In the natural and physical sciences, there are corresponding increases. 56% of undergraduates and 50% of PhD students are female. The PhD proportion has been steadily increasing since 2001 while the other figures have stayed approximately stable.

These bright-eyed, bushy-tailed, talented people are eager to find cures for all cancers, explain dark energy, invent faster mobile phones, design robots, become astronauts and prove the Riemann hypothesis, a millennial open problem in mathematics. 

More than a case of 'tick the box'

The push now is subtler, embedded in principles and conventions that are almost invisible, because research in modern science is still conducted within organisational cultures that resemble a feudal monastery:

  • Information is power and it is tightly held. It is difficult to find anything unless you know the right person to ask; 
  • Survival rests on competition, to achieve status or be noticed by a “nobility”; 
  • Unconscious, subjective conventions have evolved in response that impact on everyone, both men and women. 

No matter how well meaning the government or institutional Gender Equity, EEO or HR policies are, they do not ask for reflection and change from individuals embedded in this culture, unless appalling behavior comes to light.

Many of these policies and awards are based on forms that involve ticking a box: Does your selection policy include “identifying a potential female talent pool from which new members can be selected”? Tick the box: Yes, No or Not applicable. I don’t know any institution that would answer “No,” but when it comes to the actual selection process, almost no one talks about or implements action for the identification and search for such a talent pool.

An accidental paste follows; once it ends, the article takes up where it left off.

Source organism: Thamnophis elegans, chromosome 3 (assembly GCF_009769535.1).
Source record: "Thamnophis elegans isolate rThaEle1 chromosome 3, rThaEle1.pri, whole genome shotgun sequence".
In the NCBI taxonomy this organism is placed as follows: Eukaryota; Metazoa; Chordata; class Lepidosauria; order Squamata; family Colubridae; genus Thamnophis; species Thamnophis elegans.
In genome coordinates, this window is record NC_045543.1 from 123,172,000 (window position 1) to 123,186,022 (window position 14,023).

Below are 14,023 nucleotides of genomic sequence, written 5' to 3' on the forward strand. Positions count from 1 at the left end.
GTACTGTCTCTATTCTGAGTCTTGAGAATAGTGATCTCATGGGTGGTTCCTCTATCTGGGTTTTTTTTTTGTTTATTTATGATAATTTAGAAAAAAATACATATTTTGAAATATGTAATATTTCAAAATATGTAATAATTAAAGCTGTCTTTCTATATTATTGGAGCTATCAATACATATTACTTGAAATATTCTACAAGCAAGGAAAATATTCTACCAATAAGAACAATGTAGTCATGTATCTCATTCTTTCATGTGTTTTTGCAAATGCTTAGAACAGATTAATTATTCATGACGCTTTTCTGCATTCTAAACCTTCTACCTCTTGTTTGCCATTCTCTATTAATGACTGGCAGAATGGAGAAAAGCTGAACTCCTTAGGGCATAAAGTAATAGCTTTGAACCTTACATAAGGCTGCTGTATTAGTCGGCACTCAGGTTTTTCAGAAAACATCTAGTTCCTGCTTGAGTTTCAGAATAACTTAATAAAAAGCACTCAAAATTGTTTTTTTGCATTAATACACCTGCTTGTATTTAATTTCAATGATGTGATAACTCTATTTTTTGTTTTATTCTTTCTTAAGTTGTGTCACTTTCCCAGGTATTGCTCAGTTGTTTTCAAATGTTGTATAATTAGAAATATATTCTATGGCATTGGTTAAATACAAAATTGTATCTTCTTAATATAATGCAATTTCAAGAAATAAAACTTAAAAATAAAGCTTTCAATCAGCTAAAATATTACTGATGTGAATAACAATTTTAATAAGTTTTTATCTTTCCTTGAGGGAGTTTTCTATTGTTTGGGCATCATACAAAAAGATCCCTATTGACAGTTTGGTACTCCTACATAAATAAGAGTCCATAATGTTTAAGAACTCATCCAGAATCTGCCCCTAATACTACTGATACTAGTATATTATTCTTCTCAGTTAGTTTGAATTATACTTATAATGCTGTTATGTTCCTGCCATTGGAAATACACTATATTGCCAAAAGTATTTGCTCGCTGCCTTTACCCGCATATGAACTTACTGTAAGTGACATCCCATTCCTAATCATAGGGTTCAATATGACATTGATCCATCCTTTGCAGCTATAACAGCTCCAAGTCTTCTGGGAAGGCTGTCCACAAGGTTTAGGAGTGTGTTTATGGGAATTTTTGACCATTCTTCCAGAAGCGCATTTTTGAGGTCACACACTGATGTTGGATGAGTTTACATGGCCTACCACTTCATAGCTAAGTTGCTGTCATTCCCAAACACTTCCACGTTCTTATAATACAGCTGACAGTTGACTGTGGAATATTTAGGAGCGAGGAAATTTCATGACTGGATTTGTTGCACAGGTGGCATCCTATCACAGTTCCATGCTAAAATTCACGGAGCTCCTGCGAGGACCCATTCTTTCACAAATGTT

Athena SWAN program is the solution

The solution has been staring at us in the face from the UK for the past ten years. It is called the Athena SWAN program.

To become a member of the program, each participating organization has to sign up to a charter of 10 principles, which are universal principles that any wellmeaning person would agree to.

To be awarded a bronze award from Athena SWAN, organizational andciplinary groupings need to follow three steps:

  • Carry out a nuanced data analysis of the situation; 
  • Reflect on where the holes and deficiencies are; 
  • Propose an action plan to address these holes. 

I am over the moon that the Australian Academy of Science and Academy of Technological Sciences and Engineering have joined together to mount a pilot of the Athena SWAN program as part of the Science in Australia Gender Equity (or SAGE) initiative.